Using Neil Diamond’s last summer New York Madison Square dates as an example, the Wall Street Journal recently pointed to the scalper-like practice known as ticket reselling. Under this scenario, done with the approval and full knowledge of the artist and manager involved, a limited number of the best seats are withheld from normal sale channels and immediately offered on sites such as www.ticketexchange.com, owned by Ticketmaster. The purpose of these premium ticket sites which represent the seats offered as being re-sales by fans, is to reap larger profits which are then often shared, according to the article, with artists and promoters. Sometimes the added revenues can top $2 million on a major tour.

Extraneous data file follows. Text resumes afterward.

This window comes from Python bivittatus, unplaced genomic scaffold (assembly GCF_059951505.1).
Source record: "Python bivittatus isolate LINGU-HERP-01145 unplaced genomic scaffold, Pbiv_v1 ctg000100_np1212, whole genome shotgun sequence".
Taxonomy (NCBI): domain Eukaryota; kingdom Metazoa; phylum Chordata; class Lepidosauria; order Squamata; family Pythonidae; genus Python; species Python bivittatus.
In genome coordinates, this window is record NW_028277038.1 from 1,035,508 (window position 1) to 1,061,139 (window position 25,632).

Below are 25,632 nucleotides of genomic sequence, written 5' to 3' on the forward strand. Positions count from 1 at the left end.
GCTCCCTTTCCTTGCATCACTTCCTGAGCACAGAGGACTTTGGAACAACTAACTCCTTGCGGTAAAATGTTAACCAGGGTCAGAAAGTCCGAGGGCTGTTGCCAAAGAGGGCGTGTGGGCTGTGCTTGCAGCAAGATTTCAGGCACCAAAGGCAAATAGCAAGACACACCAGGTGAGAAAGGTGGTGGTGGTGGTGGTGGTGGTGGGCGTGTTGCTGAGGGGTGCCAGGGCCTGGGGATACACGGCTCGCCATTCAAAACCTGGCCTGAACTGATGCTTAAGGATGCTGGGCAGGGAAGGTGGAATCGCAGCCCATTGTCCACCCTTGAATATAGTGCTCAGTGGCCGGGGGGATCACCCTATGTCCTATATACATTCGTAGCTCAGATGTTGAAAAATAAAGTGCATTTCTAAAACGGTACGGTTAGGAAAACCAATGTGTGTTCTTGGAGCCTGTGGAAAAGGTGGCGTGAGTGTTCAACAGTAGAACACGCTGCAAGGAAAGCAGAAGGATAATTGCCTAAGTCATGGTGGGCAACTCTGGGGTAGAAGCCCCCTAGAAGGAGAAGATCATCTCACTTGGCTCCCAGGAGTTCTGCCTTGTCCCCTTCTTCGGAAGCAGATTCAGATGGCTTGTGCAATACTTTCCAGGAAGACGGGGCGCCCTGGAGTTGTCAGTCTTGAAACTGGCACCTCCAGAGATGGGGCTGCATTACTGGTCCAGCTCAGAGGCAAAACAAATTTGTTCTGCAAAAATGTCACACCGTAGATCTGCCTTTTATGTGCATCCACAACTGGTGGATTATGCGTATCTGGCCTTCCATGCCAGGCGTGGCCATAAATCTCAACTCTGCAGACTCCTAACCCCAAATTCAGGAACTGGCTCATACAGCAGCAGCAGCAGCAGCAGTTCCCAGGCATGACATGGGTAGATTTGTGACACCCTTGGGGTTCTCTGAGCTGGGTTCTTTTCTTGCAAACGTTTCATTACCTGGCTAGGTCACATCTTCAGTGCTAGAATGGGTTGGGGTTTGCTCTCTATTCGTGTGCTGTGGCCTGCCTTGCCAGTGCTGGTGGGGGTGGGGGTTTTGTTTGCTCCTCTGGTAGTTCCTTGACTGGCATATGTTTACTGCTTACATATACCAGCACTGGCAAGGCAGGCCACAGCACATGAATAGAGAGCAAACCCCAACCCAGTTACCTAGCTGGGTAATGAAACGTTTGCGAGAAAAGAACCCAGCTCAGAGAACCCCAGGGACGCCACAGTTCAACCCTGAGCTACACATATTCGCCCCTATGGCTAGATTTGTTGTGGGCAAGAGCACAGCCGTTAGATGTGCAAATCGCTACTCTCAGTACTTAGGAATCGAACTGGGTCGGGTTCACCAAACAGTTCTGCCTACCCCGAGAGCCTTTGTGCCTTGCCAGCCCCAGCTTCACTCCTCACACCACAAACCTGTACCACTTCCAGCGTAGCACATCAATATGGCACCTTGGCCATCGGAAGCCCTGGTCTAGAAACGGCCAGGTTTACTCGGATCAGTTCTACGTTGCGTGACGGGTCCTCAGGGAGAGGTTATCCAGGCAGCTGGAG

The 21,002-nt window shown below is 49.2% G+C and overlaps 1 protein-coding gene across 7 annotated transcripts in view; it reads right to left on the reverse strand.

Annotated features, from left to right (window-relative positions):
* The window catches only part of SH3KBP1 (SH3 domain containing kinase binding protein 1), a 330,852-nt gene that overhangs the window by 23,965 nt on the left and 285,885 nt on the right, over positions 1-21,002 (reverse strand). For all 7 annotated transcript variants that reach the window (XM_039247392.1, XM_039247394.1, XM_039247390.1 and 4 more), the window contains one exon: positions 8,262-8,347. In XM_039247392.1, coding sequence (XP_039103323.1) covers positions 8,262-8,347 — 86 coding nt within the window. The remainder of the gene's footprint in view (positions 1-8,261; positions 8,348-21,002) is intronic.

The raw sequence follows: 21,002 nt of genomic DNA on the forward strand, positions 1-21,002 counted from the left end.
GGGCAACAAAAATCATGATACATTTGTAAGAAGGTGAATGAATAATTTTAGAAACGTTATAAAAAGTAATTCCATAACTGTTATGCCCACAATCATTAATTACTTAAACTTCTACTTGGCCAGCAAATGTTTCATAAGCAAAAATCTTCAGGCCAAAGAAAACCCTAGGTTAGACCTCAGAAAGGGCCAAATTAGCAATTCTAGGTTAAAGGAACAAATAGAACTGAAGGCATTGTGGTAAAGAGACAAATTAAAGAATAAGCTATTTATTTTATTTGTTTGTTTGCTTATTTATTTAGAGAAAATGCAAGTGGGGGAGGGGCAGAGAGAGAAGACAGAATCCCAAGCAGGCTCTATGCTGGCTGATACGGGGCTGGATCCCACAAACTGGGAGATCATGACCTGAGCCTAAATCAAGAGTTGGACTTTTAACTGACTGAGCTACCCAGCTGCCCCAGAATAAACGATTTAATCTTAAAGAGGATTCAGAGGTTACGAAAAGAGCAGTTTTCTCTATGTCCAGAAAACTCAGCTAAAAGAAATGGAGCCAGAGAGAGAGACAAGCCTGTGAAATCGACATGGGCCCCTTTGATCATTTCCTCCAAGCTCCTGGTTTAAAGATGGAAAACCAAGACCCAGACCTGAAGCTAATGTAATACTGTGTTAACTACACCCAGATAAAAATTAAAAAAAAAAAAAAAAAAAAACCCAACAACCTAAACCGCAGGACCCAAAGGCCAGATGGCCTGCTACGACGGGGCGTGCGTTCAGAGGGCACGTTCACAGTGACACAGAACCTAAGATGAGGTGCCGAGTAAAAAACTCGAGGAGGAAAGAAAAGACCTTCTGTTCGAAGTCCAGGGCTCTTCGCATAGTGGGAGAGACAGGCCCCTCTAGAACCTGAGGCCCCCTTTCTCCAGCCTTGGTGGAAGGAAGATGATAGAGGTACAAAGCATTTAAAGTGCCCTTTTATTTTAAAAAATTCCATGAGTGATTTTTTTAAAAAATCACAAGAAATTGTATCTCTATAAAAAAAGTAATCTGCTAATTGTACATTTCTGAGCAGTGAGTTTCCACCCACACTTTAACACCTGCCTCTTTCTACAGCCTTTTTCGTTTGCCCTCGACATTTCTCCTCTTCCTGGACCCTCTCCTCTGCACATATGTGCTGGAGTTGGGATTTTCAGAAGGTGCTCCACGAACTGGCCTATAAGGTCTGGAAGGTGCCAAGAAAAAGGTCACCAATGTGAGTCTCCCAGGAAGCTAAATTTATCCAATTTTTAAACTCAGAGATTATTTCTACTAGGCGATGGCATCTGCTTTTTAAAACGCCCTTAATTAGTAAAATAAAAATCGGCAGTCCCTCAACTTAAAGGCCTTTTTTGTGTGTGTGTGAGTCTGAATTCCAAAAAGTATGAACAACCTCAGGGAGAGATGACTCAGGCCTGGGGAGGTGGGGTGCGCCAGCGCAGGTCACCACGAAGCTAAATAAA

A Britney Spears concert in Pittsburgh offered seats for $39.50 to $125 on Ticketmaster.com, but a link saying “Browse premium seats plus tickets posted by fans” was offering the same classes of seats for as high as $1,188.60 each. According to the article the Spears camp refused to comment when asked by WSJ for an explanation, but soon afterwards, the wording “tickets posted by fans” was removed from the TicketExchange Marketplace website and prices were reduced. Bruce Springsteen recently made headlines by criticizing Ticketmaster for a practice similar to this involving tickets to his shows that was done without his permission.
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